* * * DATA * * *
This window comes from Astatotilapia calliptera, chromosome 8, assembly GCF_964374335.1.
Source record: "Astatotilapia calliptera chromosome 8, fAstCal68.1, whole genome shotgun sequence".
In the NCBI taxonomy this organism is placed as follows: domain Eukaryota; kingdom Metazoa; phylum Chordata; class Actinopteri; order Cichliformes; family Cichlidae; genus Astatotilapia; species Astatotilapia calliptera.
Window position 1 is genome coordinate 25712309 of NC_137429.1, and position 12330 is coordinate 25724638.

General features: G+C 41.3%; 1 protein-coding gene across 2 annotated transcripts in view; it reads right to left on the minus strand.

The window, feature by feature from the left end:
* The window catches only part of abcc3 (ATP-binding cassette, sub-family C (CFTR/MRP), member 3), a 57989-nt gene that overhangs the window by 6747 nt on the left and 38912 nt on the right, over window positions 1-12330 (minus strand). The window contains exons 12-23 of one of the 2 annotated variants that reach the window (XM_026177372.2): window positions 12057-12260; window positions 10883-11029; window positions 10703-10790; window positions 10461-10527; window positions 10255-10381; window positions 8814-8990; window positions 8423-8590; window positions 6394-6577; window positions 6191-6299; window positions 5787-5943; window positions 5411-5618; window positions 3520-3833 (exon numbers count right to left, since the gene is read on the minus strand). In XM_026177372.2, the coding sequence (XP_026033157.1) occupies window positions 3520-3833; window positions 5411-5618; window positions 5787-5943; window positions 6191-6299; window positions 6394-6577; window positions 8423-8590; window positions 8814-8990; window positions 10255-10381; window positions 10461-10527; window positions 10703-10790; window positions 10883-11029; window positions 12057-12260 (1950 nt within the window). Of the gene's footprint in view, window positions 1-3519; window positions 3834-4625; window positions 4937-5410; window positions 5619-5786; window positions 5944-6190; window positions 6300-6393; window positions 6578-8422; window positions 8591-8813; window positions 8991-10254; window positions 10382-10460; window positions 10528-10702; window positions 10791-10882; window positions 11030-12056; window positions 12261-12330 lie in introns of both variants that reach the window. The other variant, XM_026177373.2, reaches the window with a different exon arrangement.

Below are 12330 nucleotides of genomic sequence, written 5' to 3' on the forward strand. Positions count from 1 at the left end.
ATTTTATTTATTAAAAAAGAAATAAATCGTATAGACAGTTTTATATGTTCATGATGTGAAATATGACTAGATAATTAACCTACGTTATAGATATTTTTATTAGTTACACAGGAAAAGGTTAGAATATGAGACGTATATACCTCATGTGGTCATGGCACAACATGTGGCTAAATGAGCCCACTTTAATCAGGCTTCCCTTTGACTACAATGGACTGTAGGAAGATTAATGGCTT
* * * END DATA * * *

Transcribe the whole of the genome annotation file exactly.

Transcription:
This window comes from Astatotilapia calliptera, chromosome 8, assembly GCF_964374335.1.
Source record: "Astatotilapia calliptera chromosome 8, fAstCal68.1, whole genome shotgun sequence".
In the NCBI taxonomy this organism is placed as follows: domain Eukaryota; kingdom Metazoa; phylum Chordata; class Actinopteri; order Cichliformes; family Cichlidae; genus Astatotilapia; species Astatotilapia calliptera.
Window position 1 is genome coordinate 25712309 of NC_137429.1, and position 12330 is coordinate 25724638.

General features: G+C 41.3%; 1 protein-coding gene across 2 annotated transcripts in view; it reads right to left on the minus strand.

The window, feature by feature from the left end:
* The window catches only part of abcc3 (ATP-binding cassette, sub-family C (CFTR/MRP), member 3), a 57989-nt gene that overhangs the window by 6747 nt on the left and 38912 nt on the right, over window positions 1-12330 (minus strand). The window contains exons 12-23 of one of the 2 annotated variants that reach the window (XM_026177372.2): window positions 12057-12260; window positions 10883-11029; window positions 10703-10790; window positions 10461-10527; window positions 10255-10381; window positions 8814-8990; window positions 8423-8590; window positions 6394-6577; window positions 6191-6299; window positions 5787-5943; window positions 5411-5618; window positions 3520-3833 (exon numbers count right to left, since the gene is read on the minus strand). In XM_026177372.2, the coding sequence (XP_026033157.1) occupies window positions 3520-3833; window positions 5411-5618; window positions 5787-5943; window positions 6191-6299; window positions 6394-6577; window positions 8423-8590; window positions 8814-8990; window positions 10255-10381; window positions 10461-10527; window positions 10703-10790; window positions 10883-11029; window positions 12057-12260 (1950 nt within the window). Of the gene's footprint in view, window positions 1-3519; window positions 3834-4625; window positions 4937-5410; window positions 5619-5786; window positions 5944-6190; window positions 6300-6393; window positions 6578-8422; window positions 8591-8813; window positions 8991-10254; window positions 10382-10460; window positions 10528-10702; window positions 10791-10882; window positions 11030-12056; window positions 12261-12330 lie in introns of both variants that reach the window. The other variant, XM_026177373.2, reaches the window with a different exon arrangement.

Below are 12330 nucleotides of genomic sequence, written 5' to 3' on the forward strand. Positions count from 1 at the left end.
ATTTTATTTATTAAAAAAGAAATAAATCGTATAGACAGTTTTATATGTTCATGATGTGAAATATGACTAGATAATTAACCTACGTTATAGATATTTTTATTAGTTACACAGGAAAAGGTTAGAATATGAGACGTATATACCTCATGTGGTCATGGCACAACATGTGGCTAAATGAGCCCACTTTAATCAGGCTTCCCTTTGACTACAATGGACTGTAGGAAGATTAATGGCTT